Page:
Mathematically,

V∝n

$\frac{V}{n}=cons\mathrm{tan}t$

At constant pressure and temperature, V1 is the volume of the gas and n1 is the number of molecules of gas when the volume of gas changes to V2 ,then the number of molecules of the gas is n2. According to Avogadro's law, the relation between V1, n1, and V2, n2 is:

$\frac{{V}_{1}}{{n}_{1}}=\frac{{V}_{2}}{{n}_{2}}$

This graph represents the variation of volume and the molecules of a gas at constant pressure and temperature. It tells that the volume of gas increases, then the number of molecules also increases.

## Importance of an ideal gas law

Ideal gas law relates four different variables in one equation. If three variables are known, then by substitution method, one can calculate the fourth variable.

For example:

Find the value of the temperature of the gas in kelvin, if at 2-atmosphere pressure of the gas, the volume of the gas is 5 liters and number of moles of the gas is 2 mol.

Substitute all the known values in the ideal gas Law, that is PV =nRT to get the value of an unknown variable.

## Uses of ideal gas law in daily life

• Ideal gas law is applicable in airbags in vehicles. As the airbags deploy, the bag is filled with nitrogen gas. The airbag is inflated but not overfilled.
• Ideal gas law is used in the helium gas balloons to calculate the maximum mass the balloon can lift.

## Limitations of ideal gas law

Ideal gas law is only applicable to the ideal gases, but the fact is that in nature, there is no ideal gas in the atmosphere. All gases violate the rules of kinetic theory of ideal gas.

• Real gas has intermolecular attraction between the molecules of the gas.
• The nature of the collision of molecules is inelastic.
• The volume of gas molecules cannot be negligible. It occupies comparable volume to the volume of the container.

Gases can behave alike ideal gas only in the condition of low pressure and high temperature, not at high pressure and low temperature.

## Real Gas equation

Real gases or non-ideal gas do not obey an ideal gas law because, in real gases, molecules can interact with each other, and they experience attraction and repulsion between the molecules of the gas.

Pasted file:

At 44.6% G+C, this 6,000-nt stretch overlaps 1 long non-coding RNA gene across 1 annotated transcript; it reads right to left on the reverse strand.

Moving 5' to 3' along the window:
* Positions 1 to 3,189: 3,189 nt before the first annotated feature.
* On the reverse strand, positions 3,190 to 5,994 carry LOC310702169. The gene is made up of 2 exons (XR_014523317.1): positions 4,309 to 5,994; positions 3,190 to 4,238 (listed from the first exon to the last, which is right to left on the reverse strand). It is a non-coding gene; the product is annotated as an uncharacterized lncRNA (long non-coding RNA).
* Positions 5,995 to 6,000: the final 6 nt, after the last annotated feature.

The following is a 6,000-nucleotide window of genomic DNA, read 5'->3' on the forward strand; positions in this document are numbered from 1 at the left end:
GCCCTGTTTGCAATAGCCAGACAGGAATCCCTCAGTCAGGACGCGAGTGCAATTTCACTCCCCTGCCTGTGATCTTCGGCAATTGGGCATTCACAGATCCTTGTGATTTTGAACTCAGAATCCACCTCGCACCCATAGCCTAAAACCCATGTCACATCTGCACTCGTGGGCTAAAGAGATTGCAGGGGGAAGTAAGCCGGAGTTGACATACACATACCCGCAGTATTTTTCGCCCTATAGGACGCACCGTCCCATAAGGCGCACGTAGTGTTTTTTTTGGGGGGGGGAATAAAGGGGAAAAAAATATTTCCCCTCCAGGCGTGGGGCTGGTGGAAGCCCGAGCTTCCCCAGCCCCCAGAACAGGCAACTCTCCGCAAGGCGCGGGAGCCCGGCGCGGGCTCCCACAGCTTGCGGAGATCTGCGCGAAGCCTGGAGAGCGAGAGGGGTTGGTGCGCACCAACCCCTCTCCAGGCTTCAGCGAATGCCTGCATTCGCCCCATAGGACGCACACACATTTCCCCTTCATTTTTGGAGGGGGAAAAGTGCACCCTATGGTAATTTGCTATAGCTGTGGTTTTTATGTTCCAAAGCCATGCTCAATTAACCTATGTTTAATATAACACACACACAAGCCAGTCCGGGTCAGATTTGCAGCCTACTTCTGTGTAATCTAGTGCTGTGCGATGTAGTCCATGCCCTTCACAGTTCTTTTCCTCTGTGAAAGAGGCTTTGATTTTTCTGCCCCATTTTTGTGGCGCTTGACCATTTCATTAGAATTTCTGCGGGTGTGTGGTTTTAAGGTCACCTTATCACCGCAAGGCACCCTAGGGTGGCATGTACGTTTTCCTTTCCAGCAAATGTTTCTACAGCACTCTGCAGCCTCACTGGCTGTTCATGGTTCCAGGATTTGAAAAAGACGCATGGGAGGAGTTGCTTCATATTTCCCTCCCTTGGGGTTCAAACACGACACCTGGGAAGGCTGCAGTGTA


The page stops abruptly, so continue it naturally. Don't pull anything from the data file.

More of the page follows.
The equation of real gas is:

$\left(P+\frac{{n}^{2}a}{V}\right)\left(V-b\right)=nRT$

where a is the attraction factor and b is the repulsion factor.

## Context and Applications

Ideal gas law has several applications and is studied in courses like-

• Bachelors in Science (Physics, Chemistry)
• Masters in Science (Physics, Chemistry)

## Practice Problems

1. What is the unit of R if the gas constant R = 8.31?

1. L.atm/K.mol
2. J/K.mol
3. J/K
4. J/mol

Explanation: When R = 8.31, then the unit of R is J/K mol.

2. Calculate atmospheric pressure if 8 liter is the volume of the gas and number of moles is 6 mol and temperature of the gas is 230 K?

1. 15 atm
2. 20 atm
3. 14.16 atm
4. 25 atm

Explanation: Substitute all the known values in the ideal gas Law, that is PV = nRT , to get the value of an unknown variable.

3. Who derived the ideal gas law?

1. Benoit Paul Emile Clapeyron
2. Robert Boyle
3. Jacques Charles
4. None of the above

Explanation: Benoit Paul Emile Clapeyron derives the ideal gas law.

4. If the gas constant R = 0.082, then what is the unit of R?

1. L.atm/K.mol
2. J/K.mol
3. J/K
4. J/mol

Explanation: When R = 0.082, then the unit of R is L.atm/K.mol.

5. Which term is not involved in an ideal gas equation?

1. Time
2. Volume
3. Temperature
4. Atmospheric Pressure

Explanation: Time is not involved in an ideal gas equation because the equation is PV = nRT where, T is not time, it is the temperature.

## Common Mistake

It is important to concentrate on the units of the variables. Sometimes questions gave different units, then convert it into given units and then, substitute into the formula. Firstly, convert it into SI units.

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### Ideal Gas law